Written By: Stacey Sprain, Op-Ed Writer
In a recent meeting of the minds we determined that our closing and funding departments have been seeing an increasing number of doc correction requirements come through in regards to PUD properties. So we posed the question- What makes a PUD a real PUD? What should we refer to as our determining factor on a potential PUD property? Our answers were mixed among a group of highly experienced mortgage professionals so we knew we had some research to do in order to come to a consensus on our answers. Here’s what we found:
The term “PUD” is the abbreviation for “Planned Unit Development.” A PUD property may be an attached or detached single family dwelling within a project or subdivision that typically involves a cluster of attached or detached homes with common shared spaces such as walkways, cul-de-sacs, walking trails, parks, playgrounds, club houses, recreation centers or other types of mixed property use.
The secondary market (HUD, GSEs, etc.) defines a "PUD" development as a development where membership in a HOA/POA is mandatory and where there is a mandatory fee paid by the property owner to that association. Contrary to popular belief, the zoning district of the property is actually irrelevant. In the context of the secondary market definition, a "PUD" could exist in any zoning district.
Although properties are often referred to as PUDs in error, the only true way to determine whether or not the property is a PUD is by reviewing the Covenants and Restrictions which will disclose mandatory membership in the Homeowners Association. In these cases, monthly or annual HOA fees may or may not be involved.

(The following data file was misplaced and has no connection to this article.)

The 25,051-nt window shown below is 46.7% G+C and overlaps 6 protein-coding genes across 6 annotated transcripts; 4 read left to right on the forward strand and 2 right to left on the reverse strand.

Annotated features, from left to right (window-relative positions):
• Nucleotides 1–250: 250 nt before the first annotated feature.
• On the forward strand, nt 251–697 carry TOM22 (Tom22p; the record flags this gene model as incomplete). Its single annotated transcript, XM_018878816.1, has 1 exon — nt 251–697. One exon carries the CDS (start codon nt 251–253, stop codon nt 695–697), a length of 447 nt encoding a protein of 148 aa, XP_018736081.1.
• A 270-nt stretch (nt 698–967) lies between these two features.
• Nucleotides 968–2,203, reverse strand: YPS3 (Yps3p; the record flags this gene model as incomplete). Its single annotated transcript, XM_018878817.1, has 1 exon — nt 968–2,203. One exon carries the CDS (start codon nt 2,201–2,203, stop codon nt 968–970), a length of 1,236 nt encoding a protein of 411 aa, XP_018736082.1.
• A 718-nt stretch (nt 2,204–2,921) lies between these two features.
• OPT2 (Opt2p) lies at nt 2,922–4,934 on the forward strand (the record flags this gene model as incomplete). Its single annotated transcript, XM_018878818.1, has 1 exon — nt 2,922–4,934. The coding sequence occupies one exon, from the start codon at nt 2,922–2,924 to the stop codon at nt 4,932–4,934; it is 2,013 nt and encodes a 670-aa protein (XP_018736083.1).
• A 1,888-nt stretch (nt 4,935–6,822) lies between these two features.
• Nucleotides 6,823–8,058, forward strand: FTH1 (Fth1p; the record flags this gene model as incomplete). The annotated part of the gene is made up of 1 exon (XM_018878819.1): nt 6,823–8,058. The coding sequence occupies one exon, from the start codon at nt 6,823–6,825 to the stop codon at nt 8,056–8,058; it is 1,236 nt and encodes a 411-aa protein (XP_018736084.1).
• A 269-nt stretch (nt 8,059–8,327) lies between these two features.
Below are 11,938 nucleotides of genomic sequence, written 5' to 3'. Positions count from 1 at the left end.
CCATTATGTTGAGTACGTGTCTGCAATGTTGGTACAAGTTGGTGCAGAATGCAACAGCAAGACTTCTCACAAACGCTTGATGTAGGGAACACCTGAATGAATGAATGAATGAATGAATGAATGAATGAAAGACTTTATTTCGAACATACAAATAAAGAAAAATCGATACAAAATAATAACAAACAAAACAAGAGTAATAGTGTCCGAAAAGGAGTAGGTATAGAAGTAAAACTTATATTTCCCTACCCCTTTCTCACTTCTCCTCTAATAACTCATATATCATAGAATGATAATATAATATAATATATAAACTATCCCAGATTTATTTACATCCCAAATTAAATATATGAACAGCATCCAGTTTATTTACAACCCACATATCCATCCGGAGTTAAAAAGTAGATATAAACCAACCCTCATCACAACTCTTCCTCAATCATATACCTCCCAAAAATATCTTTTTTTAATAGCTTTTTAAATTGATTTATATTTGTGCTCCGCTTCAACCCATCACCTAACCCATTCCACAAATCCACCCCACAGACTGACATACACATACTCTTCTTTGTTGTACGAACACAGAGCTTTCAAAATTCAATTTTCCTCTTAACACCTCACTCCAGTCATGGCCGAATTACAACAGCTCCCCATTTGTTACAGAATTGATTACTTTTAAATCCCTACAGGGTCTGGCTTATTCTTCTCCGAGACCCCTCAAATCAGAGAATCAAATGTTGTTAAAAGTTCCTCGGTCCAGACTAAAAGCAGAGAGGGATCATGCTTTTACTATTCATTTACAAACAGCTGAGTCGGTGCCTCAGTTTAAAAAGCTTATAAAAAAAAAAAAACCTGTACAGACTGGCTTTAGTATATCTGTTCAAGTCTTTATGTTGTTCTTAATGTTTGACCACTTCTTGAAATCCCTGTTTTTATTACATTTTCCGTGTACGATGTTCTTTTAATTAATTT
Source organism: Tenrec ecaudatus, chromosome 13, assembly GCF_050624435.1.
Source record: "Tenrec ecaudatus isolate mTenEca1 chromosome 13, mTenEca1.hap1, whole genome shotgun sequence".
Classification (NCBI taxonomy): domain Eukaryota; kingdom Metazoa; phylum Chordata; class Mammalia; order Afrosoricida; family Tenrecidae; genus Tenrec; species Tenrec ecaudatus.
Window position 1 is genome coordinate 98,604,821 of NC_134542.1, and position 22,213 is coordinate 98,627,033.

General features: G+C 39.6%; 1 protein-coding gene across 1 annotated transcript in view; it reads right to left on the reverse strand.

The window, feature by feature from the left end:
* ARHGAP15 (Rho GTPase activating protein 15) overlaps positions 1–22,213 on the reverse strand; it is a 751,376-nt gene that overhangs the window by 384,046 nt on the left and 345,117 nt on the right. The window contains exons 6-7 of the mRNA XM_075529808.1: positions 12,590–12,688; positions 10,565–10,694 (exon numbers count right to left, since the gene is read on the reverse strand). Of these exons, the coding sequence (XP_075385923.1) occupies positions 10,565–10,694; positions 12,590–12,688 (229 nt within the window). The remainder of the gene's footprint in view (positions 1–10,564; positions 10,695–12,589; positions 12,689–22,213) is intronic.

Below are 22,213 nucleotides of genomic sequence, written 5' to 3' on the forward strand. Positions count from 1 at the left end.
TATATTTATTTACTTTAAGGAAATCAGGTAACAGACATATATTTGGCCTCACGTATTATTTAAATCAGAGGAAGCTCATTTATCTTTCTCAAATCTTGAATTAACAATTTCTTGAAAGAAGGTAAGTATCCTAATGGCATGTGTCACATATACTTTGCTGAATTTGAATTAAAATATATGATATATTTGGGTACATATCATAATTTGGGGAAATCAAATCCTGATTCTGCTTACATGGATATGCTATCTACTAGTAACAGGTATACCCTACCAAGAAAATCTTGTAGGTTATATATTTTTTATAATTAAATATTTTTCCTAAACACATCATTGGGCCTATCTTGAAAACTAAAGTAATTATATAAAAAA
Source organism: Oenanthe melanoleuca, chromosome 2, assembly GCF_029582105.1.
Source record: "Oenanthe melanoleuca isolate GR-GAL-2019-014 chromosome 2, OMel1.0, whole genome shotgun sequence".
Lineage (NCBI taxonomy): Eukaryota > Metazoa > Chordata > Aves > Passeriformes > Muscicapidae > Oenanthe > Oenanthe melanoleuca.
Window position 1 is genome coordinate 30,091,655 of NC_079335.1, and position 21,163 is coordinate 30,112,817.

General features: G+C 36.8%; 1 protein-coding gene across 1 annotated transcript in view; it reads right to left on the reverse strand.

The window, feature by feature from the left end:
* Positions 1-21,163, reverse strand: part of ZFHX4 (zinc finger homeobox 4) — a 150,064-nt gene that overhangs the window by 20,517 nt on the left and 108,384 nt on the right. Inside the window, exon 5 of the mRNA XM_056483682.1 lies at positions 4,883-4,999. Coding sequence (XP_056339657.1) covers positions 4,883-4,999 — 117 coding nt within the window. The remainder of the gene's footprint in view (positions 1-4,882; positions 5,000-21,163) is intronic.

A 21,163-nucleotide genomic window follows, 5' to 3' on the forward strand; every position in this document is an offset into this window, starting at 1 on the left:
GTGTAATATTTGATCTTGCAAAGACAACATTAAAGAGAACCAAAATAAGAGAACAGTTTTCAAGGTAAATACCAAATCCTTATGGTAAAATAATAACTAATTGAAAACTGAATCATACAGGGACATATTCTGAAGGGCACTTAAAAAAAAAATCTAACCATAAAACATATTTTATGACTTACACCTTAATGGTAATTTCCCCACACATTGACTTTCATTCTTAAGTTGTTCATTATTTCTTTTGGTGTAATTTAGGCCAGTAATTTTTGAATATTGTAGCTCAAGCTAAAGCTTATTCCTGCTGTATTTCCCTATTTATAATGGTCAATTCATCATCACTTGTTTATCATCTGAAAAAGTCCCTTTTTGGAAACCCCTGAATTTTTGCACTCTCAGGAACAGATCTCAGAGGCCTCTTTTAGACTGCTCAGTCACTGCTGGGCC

Both Fannie Mae and Freddie Mac consider property as a planned unit development (PUD) if the development that has all of the following characteristics:
1. The individual unit owners own or have a leasehold interest in a parcel of land improved with a dwelling. This
ownership is not in common with other unit owners.
2. The development is administered by a homeowners’ association that owns or has a leasehold interest
in and is obligated to maintain property and improvements within the development (i.e. greenbelts,
recreation facilities, and parking areas) for the common use and benefit of the unit owners.
3. The unit owners have an automatic, non-severable interest in the homeowners association and pay
mandatory dues or assessments.
4. Zoning itself is not a basis for classifying a project or subdivision as a PUD.
The following documents should be reviewed thoroughly as indicated in order to make a final determination of whether or not the subject property meets the definition required of a PUD:
• The Purchase/Sales Contract and Addendums
Watch for mention of PUD, Planned Unit Development, Homeowners Association, HOA dues, subdivision covenants, requirements, and restrictions within the contract and seller’s disclosure. If any of these items are mentioned, it will be important for you to clarify up front whether or not the property is a true PUD by verifying whether or not the association is mandatory or voluntary. Remember, the property is only a true PUD if the HOA is mandatory.